By Mark Haynes | Special to The OBSERVER

In Pac-12 Men’s Hoops, A Curious Lack Of Black

Pac-12 Conference men’s basketball programs have a history of successfully recruiting the top Black high school players in the country.

But tracking down Black head coaches for the conference has appeared to be much tougher. It has been four years since a Black head coach roamed the sidelines for any of the conference’s 12 universities.

“Pac-12 universities have a long history of supporting diversity and inclusion,” a spokesperson replied when asked by The OBSERVER about the conference’s lack of Black coaches. “While the conference is not directly involved in campus search and hiring decisions, it and its members are collectively committed to continuing to take steps to make progress in this critical area, including with respect to hiring minority coaches.”

Grant High School students and coaches were among the people protesting the lack of Black head coaches in the Pac 12. Russell Stiger Jr., OBSERVER

The Pac-12’s last two Black men’s basketball coaches are Wyking Jones, who coached Cal from 2017-2019, and Lorenzo Romar, who led Washington from 2002-2017.

The conference’s lack of Black coaches has prompted some protests, which were intended to spark change and educate onlookers. One was held outside of Golden 1 Center on March 18 as it hosted the first and second rounds of the NCAA men’s basketball tournament.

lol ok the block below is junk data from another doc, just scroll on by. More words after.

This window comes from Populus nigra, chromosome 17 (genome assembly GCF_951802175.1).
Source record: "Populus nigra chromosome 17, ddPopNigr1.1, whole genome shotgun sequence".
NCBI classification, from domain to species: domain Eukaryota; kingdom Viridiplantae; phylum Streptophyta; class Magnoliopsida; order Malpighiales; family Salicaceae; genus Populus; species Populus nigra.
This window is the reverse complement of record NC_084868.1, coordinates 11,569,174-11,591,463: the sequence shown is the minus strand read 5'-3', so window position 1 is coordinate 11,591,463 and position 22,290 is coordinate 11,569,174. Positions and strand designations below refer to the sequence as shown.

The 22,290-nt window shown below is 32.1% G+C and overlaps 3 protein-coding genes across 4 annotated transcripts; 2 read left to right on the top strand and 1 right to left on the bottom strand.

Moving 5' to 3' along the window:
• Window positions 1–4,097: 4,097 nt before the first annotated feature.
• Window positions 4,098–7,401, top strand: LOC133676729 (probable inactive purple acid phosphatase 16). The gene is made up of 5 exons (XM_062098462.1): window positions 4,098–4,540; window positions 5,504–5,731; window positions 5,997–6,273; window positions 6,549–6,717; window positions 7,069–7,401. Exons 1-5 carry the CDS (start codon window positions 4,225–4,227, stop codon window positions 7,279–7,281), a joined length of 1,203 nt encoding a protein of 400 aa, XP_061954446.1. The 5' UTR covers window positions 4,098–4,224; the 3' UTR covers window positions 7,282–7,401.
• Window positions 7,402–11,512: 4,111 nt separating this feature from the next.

A group of students and coaches from Sacramento’s Grant High School and Oakland’s Bishop O’Dowd High School marched peacefully around the arena holding signs and wearing shirts that read, “Not 1 Black coach?”

A similar protest was organized by the same group during last year’s NCAA tournament outside Chase Center in San Francisco.

Protesters also held signs with the name “George Raveling” written on them. In 1972, Raveling was hired by Washington State to become the first Black basketball coach in what then was the Pac-8.

Jones, 50, was fired after his team went 8-23 in his final season. He is currently an assistant at Washington. Calls to him seeking comment on the Pac-12’s lack of Black coaches were not returned.

Romar, 64, since 2018 has been the coach at Pepperdine, the same school that gave him his first college head-coaching opportunity in 1996.

His résumé includes being a three-time Pac-12 coach of the year and Pac-10 tournament winner. In 2021 he led Pepperdine to a College Basketball Invitational postseason tournament championship.

Recruiting is among Romar’s strong suits. He said he understands the work required to find the right candidate if that truly is the objective.

“These are hard-to-come-by jobs,” Romar told The OBSERVER. “But if you want to hire the best, there are African Americans out there who know how to coach this game. It’s hard, but not that hard.”

The Pac-12 had four teams in this year’s NCAA tournament. UCLA had the most success, reaching the Sweet 16, where Gonzaga eliminated the Bruins in a 79-76 nail-biter.